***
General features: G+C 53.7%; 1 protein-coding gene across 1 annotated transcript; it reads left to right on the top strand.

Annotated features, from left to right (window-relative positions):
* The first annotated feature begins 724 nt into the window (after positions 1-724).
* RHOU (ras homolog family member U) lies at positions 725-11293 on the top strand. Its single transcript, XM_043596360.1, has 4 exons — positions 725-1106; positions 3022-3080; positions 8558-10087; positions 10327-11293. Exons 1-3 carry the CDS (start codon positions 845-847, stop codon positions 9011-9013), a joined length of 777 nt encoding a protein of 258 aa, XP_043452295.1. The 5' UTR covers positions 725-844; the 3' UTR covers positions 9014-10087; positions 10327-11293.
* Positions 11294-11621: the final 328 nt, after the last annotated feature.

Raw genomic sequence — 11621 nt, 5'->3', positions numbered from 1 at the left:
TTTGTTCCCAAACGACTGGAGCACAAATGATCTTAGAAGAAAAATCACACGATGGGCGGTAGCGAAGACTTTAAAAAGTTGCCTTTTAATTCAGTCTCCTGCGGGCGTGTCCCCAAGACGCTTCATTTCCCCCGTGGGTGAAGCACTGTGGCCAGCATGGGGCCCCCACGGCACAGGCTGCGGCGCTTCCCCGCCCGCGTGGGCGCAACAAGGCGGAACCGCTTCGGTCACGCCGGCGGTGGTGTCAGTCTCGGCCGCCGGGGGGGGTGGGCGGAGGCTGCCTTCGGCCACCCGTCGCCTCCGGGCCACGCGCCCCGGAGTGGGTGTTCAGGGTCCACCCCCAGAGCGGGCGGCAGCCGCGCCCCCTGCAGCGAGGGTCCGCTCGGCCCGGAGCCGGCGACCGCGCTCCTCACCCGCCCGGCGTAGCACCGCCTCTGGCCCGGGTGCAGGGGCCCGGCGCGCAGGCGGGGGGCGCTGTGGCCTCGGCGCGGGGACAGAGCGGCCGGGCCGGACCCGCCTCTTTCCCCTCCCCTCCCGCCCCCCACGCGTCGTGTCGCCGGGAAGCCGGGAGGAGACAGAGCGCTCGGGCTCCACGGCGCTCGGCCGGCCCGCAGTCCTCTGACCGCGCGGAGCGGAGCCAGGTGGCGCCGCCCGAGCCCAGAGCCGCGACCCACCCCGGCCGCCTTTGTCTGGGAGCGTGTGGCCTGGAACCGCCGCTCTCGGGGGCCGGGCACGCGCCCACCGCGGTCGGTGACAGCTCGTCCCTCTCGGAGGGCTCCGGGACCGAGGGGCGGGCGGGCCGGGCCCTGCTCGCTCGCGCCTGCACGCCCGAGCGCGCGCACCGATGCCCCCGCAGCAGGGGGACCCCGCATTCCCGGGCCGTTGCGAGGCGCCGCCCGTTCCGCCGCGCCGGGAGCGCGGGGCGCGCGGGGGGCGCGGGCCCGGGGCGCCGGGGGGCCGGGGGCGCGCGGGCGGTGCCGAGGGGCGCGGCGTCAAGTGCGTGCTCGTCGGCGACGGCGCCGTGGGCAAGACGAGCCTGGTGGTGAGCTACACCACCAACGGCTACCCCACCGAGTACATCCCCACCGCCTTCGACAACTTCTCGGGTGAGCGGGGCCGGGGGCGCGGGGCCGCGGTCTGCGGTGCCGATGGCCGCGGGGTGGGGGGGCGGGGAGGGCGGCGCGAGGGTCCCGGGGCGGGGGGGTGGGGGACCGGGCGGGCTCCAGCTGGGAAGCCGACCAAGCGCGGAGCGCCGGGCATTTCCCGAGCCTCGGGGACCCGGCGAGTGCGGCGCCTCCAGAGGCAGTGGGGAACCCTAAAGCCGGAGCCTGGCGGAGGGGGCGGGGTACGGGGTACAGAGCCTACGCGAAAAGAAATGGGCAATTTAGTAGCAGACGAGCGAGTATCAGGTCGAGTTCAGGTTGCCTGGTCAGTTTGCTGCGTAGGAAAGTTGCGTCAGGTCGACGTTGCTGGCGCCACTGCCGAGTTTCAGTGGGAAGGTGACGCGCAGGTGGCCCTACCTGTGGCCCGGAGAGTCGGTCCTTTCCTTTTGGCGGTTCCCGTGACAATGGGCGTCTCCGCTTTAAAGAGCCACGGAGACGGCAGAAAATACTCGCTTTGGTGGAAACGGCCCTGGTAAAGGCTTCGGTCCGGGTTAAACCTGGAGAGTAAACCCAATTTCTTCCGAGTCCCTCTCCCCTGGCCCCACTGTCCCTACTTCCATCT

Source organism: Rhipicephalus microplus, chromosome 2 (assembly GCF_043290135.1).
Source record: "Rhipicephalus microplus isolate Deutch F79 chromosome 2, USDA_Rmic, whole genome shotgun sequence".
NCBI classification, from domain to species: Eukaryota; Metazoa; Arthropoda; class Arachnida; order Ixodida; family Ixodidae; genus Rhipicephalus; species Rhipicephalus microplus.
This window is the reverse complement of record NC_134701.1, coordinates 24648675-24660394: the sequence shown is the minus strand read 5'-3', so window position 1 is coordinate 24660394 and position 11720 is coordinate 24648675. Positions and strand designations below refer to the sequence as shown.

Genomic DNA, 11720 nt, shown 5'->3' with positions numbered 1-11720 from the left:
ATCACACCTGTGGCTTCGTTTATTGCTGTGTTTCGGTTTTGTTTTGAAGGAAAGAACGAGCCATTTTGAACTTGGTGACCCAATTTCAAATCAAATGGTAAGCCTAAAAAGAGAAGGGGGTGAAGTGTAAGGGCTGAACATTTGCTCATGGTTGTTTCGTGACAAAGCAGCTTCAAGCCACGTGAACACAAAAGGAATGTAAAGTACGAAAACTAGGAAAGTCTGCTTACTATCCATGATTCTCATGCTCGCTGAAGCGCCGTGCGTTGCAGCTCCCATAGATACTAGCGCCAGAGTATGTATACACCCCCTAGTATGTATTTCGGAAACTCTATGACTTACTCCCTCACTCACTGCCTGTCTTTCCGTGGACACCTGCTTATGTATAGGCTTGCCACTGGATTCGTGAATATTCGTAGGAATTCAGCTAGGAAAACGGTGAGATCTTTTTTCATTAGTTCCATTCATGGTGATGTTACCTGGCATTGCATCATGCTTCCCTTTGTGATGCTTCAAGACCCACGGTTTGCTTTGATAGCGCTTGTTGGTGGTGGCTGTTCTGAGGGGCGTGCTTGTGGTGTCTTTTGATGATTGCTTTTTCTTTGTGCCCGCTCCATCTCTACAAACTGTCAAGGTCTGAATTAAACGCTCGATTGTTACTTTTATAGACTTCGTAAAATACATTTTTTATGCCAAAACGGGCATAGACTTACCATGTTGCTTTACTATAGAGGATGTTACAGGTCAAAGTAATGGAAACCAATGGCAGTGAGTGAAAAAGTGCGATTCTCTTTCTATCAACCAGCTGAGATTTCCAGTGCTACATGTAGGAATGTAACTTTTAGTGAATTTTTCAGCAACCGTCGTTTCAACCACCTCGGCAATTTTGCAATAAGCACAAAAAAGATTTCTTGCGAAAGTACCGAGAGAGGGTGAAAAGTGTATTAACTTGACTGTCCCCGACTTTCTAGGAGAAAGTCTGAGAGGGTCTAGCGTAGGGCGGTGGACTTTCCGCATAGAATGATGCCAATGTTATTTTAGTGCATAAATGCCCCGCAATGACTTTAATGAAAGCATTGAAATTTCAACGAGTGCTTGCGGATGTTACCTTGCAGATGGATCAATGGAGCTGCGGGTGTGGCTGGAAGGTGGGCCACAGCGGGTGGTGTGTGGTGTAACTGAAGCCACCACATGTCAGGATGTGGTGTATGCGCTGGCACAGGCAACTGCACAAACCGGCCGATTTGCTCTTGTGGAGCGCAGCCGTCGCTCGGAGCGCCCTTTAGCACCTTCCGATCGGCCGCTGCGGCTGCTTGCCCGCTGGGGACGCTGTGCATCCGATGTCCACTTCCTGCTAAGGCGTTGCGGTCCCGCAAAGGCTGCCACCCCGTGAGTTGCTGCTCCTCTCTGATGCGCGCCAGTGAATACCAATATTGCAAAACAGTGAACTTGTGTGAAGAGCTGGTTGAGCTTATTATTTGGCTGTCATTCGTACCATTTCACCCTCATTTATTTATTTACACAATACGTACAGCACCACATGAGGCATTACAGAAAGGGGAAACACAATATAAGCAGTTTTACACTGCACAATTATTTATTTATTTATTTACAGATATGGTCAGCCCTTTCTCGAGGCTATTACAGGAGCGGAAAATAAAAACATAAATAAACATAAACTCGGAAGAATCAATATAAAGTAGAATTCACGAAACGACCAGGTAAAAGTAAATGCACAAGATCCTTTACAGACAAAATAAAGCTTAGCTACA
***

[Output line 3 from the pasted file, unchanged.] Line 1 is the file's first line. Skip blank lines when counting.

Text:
* The first annotated feature begins 724 nt into the window (after positions 1-724).